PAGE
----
Almost 2 million people cruise from Southampton annually. However, many who come to the UK’s most popular cruise port rush to tourist destinations such as Stonehenge or Windsor Castle which involve hours-long journeys. What are they missing in this port city?
I grew up near Southampton and took the city’s sights for granted. Having since viewed the port as a cruise passenger, I realized that there’s much to see and do here that would appeal to those who have a day or two to linger.
City of Centuries
Although not immediately apparent, Southampton is an ancient city. Beneath the area in which my beleaguered soccer team plays was found one of Europe’s greatest hauls of Saxon artifacts. More obvious signs of the city’s history can be found at the Bargate, a grand stone gatehouse built into the medieval town walls circa 1180 CE. Follow a well-signposted walk along remnants of these immense walls and along the way you’ll come across Tudor buildings and the Westgate, through which Henry V marched his troops on his way to France and Agincourt.
Maritime history is a core part of Southampton’s identity. At Town Quay, you can see a memorial commemorating the Mayflower pilgrims who set off from here bound for America (Southampton’s 2,300-seat main theater is named after the famous ship). Sailing out of the city, you’ll pass the dock from where Titanic departed; there’s an impressive Titanic exhibition in SeaCity Museum, located in the Civic Centre just a 10-minute walk from the main train station. Five hundred and forty-ning of the crew members who perished in the Titanic disaster were from Southampton, and a grand memorial to the liner’s engineers can be seen in East Park, five minutes’ walk from SeaCity.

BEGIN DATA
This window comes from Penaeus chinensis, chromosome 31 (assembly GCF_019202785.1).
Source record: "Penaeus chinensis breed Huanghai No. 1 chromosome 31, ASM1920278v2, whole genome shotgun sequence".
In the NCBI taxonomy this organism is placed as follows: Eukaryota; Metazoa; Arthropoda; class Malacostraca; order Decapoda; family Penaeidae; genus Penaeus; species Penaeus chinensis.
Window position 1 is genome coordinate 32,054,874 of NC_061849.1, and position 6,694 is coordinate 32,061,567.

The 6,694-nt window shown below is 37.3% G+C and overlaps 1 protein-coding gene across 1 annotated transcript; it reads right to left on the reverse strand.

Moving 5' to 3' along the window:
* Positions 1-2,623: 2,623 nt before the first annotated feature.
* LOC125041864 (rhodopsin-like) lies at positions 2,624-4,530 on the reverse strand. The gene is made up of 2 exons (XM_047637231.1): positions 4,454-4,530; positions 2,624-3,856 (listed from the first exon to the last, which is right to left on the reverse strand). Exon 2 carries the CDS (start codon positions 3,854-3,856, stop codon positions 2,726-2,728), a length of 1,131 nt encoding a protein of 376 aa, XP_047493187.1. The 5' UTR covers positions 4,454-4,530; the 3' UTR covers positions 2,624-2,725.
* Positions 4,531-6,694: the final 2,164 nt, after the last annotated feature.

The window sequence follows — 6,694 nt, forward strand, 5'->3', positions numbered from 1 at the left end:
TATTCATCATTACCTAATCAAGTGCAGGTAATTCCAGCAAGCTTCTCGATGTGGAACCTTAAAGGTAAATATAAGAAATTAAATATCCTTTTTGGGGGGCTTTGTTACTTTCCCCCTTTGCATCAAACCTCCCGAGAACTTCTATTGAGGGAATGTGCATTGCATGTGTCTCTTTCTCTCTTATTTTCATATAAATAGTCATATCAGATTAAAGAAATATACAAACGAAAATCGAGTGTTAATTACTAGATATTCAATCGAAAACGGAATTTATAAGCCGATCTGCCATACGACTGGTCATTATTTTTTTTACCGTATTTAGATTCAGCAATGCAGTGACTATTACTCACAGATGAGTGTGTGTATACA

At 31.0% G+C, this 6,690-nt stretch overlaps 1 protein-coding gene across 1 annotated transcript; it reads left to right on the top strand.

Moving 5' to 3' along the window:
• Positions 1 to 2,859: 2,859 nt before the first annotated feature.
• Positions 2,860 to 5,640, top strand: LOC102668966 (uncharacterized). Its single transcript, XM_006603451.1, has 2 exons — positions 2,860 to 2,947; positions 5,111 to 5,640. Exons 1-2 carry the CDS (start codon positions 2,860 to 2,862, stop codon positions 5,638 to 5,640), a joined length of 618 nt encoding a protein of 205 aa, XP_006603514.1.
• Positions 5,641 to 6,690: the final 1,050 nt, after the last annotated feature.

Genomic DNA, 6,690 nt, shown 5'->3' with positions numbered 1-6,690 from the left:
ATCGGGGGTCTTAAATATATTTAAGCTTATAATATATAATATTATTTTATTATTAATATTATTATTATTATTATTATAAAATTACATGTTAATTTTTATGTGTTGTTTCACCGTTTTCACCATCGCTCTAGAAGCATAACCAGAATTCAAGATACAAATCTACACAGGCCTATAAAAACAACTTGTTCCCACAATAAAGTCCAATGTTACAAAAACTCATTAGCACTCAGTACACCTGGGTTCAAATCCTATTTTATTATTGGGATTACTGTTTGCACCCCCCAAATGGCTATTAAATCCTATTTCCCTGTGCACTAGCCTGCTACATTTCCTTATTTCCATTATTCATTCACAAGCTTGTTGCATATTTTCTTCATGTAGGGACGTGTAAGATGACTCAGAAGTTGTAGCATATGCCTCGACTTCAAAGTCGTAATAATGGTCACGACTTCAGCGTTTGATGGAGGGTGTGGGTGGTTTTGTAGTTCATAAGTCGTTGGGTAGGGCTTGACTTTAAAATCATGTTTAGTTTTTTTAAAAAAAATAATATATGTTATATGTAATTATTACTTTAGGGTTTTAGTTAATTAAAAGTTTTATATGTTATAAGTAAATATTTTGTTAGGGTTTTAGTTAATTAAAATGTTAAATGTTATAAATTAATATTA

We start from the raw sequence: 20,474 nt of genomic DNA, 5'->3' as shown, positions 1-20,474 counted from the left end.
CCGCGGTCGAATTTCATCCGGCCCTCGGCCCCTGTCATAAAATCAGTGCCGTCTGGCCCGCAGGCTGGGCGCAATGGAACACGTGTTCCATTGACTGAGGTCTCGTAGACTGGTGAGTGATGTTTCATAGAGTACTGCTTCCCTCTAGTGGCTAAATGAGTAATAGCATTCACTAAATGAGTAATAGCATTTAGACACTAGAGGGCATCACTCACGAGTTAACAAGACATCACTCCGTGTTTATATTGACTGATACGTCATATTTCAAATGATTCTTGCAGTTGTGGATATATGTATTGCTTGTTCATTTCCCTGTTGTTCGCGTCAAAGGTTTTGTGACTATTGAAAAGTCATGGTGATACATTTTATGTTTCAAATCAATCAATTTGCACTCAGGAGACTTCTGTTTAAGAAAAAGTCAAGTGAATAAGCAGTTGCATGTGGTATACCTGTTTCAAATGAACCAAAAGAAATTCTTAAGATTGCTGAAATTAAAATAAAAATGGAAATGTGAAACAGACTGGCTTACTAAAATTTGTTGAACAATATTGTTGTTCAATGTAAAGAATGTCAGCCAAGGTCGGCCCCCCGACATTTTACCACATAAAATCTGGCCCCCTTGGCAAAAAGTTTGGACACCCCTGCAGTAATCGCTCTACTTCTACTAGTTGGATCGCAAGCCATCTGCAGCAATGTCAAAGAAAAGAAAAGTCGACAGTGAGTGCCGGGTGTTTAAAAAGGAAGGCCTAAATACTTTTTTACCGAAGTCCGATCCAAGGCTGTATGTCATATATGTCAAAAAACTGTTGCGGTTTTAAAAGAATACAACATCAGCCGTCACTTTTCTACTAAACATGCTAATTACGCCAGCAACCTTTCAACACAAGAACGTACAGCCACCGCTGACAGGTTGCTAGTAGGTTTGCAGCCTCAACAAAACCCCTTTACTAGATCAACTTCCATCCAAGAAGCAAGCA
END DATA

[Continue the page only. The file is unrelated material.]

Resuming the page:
Southampton was a key departure point for WWII Normandy landings, as well as a manufacturing center for crucial Spitfire aircraft. You can view one of these famous planes in the Solent Sky aviation museum, just south-east of the city center and close to the vibrant Ocean Village area. Among the other aircraft on display are Southampton-built seaplanes, including a legendary record-holding racer.
The 13th- century God’s House Tower recently won an architecture award for its extensive yet sensitive restoration. It too can be found along the city walls, over the road from where ferries depart for the Isle of Wight. Inside the Tower you’ll find art exhibitions and glimpses of the city’s past (free entry). Art galleries can be found throughout Southampton, but the largest is Southampton City Art Gallery, located close to SeaCity museum. Entry is free and the collections include famous 18th – and 19th -century British paintings.
Moving on to culture of a different sort, Southampton is home to 33,000 university students; the nightlife here is therefore plentiful and varied. Vying for the title of Southampton’s oldest pub, the Duke of Wellington is a fine place to stop for a pint — 530 years of customers can’t be wrong.
Visiting architecturally-celebrated Westquay feels as though you’ve already stepped onto one of the large cruise ships that dock nearby. There’s a huge choice of entertainment and dining options and the mall has a fine selection of shops, not least John Lewis — the perfect place to buy gifts. From John Lewis’s cafe you’ll get a good view of the cruise terminals, there’s an even better view from the canteen in Southampton’s prominent IKEA.
I realize that I’ve now suggested enough activities to fill multiple days. If you’ve yet more time, I highly recommend taking the 15-minute train journey from Southampton Central to ….
By Olly Beckett
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